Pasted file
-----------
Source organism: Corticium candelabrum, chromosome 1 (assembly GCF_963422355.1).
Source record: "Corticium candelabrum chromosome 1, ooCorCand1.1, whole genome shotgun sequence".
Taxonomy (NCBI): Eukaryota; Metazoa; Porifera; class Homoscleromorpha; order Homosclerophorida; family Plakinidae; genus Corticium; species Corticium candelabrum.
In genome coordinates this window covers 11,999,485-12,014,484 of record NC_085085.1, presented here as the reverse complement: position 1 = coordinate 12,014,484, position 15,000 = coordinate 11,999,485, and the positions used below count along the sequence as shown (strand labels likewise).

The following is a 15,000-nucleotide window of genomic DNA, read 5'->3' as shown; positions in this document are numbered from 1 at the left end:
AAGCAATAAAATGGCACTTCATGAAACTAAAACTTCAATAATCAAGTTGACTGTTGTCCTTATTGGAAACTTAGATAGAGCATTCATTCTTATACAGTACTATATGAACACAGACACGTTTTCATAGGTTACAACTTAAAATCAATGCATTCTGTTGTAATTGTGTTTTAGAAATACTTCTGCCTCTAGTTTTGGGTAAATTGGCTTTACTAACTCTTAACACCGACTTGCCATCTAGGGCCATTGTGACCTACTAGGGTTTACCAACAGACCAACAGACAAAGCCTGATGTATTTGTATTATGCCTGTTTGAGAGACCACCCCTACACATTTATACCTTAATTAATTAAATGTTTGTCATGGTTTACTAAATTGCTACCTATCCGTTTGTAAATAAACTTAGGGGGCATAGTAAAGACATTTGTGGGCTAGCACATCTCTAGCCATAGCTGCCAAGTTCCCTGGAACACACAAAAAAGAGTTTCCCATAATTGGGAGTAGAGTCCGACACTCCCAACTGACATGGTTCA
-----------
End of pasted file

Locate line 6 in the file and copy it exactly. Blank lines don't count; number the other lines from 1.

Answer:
AAGCAATAAAATGGCACTTCATGAAACTAAAACTTCAATAATCAAGTTGACTGTTGTCCTTATTGGAAACTTAGATAGAGCATTCATTCTTATACAGTACTATATGAACACAGACACGTTTTCATAGGTTACAACTTAAAATCAATGCATTCTGTTGTAATTGTGTTTTAGAAATACTTCTGCCTCTAGTTTTGGGTAAATTGGCTTTACTAACTCTTAACACCGACTTGCCATCTAGGGCCATTGTGACCTACTAGGGTTTACCAACAGACCAACAGACAAAGCCTGATGTATTTGTATTATGCCTGTTTGAGAGACCACCCCTACACATTTATACCTTAATTAATTAAATGTTTGTCATGGTTTACTAAATTGCTACCTATCCGTTTGTAAATAAACTTAGGGGGCATAGTAAAGACATTTGTGGGCTAGCACATCTCTAGCCATAGCTGCCAAGTTCCCTGGAACACACAAAAAAGAGTTTCCCATAATTGGGAGTAGAGTCCGACACTCCCAACTGACATGGTTCA